Moreno Romero, Jordi
- Department of Plant Biology, Swedish University of Agricultural Sciences
Gomez-Zambrano, Angeles; Crevillen, Pedro; Franco-Zorrilla, Jose M.; Lopez, Juan A.; Moreno-Romero, Jordi; Roszak, Pawel; Santos-Gonzalez, Juan; Jurado, Silvia; Vazquez, Jesus; Kohler, Claudia; Solano, Roberto; Pineiro, Manuel; Jarillo, Jose A.
Deposition of the H2A.Z histone variant by the SWR1 complex (SWR1-C) in regulatory regions of specific loci modulates transcription. Characterization of mutations in Arabidopsis thaliana homologs of yeast SWR1-C has revealed a role for H2A.Z exchange in a variety of developmental processes. Nevertheless, the exact composition of plant SWR1-C and how it is recruited to target genes remains to be established. Here we show that SWC4, the Arabidopsis homolog of yeast SANT domain protein Swc4/Eaf2, is a DNA-binding protein that interacts with SWR1-C subunits. We demonstrate that the swc4-1 knockout mutant is embryolethal, while SWC4 RNAi knockdown lines display pleiotropic phenotypic alterations in vegetative and reproductive traits, including acceleration of flowering time, indicating that SWC4 controls post-embryonic processes. Transcriptomic analyses and genome-wide profiling of H2A.Z indicate that SWC4 represses transcription of a number of genes, including the floral integrator FT and key transcription factors, mainly by modulating H2A.Z deposition. Interestingly, SWC4 silencing does not affect H2A.Z deposition at the FLClocus nor expression of this gene, a master regulator of flowering previously shown to be controlled by SWR1-C. Importantly, we find that SWC4 recognizes specific AT-rich DNA elements in the chromatin regions of target genes and that SWC4 silencing impairs SWR1-C binding at FT. Collectively, our data suggest that SWC4 regulates plant growth and development by aiding SWR1-C recruitment and modulating H2A.Z deposition.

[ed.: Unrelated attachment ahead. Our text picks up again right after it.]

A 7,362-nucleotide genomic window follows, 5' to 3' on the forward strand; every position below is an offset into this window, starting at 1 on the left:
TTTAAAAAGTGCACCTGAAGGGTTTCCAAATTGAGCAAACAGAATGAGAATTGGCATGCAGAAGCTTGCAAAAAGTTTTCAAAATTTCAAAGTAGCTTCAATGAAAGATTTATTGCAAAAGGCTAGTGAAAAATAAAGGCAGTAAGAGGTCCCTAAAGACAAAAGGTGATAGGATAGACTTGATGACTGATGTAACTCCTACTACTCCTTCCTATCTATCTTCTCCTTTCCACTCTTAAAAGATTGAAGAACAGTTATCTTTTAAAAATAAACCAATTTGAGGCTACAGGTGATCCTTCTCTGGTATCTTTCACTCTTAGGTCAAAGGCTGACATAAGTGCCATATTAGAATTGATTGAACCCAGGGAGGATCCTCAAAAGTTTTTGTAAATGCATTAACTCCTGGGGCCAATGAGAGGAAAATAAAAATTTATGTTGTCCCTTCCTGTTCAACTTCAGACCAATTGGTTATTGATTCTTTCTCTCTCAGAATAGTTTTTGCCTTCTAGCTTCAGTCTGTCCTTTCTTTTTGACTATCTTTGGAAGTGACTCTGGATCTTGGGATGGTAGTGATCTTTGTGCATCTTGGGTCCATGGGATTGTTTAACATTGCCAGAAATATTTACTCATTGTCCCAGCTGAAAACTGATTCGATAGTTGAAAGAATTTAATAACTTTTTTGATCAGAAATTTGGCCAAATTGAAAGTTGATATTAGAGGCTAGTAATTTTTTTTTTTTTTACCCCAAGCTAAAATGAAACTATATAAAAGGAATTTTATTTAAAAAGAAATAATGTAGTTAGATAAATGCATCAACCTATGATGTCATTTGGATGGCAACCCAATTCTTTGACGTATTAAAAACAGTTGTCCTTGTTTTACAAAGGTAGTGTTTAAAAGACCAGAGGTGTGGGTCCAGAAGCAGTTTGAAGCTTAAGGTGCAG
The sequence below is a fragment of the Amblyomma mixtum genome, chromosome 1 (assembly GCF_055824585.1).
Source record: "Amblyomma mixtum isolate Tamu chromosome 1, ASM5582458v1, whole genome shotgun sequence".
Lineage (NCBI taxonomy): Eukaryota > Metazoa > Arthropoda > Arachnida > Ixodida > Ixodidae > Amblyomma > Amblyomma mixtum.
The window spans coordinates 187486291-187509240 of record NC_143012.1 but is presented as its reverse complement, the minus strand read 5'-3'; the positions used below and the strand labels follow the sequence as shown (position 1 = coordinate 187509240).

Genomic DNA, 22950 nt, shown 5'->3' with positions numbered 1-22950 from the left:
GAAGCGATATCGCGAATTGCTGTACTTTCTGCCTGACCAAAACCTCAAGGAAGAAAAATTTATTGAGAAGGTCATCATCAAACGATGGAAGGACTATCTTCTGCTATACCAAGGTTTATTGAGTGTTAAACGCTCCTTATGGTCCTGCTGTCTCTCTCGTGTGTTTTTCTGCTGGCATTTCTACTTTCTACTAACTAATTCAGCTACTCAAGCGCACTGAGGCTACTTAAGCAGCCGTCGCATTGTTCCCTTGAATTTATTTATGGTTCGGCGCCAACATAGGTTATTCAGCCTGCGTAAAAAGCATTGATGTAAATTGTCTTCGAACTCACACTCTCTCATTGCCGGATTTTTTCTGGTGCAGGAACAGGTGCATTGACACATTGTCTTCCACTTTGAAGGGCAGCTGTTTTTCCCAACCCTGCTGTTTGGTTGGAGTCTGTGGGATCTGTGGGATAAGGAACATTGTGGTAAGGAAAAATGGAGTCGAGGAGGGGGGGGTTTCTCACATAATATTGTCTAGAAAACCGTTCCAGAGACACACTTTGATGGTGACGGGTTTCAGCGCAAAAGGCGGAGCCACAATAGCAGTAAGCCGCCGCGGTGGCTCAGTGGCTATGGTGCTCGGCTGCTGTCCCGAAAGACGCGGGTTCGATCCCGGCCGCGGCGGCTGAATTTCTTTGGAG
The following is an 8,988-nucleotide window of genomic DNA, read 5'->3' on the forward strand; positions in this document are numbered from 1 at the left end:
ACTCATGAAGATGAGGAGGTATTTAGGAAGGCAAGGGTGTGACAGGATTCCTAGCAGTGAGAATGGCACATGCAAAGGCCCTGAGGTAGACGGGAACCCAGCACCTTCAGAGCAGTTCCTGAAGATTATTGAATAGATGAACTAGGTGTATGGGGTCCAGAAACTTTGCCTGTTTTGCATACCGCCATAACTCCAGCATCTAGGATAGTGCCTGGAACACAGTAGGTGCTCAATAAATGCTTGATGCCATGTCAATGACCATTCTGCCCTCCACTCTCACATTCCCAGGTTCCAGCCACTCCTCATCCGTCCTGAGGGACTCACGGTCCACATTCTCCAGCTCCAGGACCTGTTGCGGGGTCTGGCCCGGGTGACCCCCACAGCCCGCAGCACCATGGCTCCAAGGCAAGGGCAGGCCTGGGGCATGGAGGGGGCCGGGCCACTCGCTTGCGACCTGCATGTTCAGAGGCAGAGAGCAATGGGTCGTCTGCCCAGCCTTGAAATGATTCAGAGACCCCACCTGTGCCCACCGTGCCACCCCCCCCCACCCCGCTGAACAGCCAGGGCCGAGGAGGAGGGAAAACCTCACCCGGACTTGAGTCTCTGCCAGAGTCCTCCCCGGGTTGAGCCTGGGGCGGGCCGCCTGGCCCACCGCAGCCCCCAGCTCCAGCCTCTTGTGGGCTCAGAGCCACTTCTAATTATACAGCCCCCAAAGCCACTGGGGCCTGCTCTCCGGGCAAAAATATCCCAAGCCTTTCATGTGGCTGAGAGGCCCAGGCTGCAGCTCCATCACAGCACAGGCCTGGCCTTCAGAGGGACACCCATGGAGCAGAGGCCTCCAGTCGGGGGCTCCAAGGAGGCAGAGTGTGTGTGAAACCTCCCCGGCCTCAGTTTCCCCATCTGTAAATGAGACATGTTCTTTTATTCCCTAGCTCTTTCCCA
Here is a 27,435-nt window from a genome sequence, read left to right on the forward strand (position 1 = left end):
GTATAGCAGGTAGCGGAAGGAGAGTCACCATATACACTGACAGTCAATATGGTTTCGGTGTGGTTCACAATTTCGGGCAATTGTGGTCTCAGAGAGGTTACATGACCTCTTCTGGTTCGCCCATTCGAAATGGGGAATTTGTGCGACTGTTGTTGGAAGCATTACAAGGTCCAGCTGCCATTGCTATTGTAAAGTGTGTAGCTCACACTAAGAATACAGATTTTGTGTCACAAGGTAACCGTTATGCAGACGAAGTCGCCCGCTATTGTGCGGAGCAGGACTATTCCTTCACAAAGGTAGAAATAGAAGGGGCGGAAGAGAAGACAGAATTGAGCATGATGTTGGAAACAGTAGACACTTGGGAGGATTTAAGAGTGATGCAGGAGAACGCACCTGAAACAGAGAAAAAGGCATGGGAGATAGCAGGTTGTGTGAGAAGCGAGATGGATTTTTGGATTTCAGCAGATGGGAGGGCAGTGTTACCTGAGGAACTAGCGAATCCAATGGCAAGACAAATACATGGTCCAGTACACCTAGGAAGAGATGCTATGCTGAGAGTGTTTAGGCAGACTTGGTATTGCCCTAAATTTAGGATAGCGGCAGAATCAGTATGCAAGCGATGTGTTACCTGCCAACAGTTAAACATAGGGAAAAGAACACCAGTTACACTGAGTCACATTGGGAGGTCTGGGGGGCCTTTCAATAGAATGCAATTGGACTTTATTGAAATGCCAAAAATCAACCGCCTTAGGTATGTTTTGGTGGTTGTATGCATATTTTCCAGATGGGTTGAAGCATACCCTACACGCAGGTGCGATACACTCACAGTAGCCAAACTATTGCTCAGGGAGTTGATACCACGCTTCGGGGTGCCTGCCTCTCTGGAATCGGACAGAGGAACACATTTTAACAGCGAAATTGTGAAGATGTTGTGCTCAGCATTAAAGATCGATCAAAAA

Arabidopsis; SWC4; chromatin; SWR1 complex; H2A.Z deposition; flowering time
2018, Volume: 11, number: 6, pages: 815-832
Publisher: CELL PRESS
Biochemistry and Molecular Biology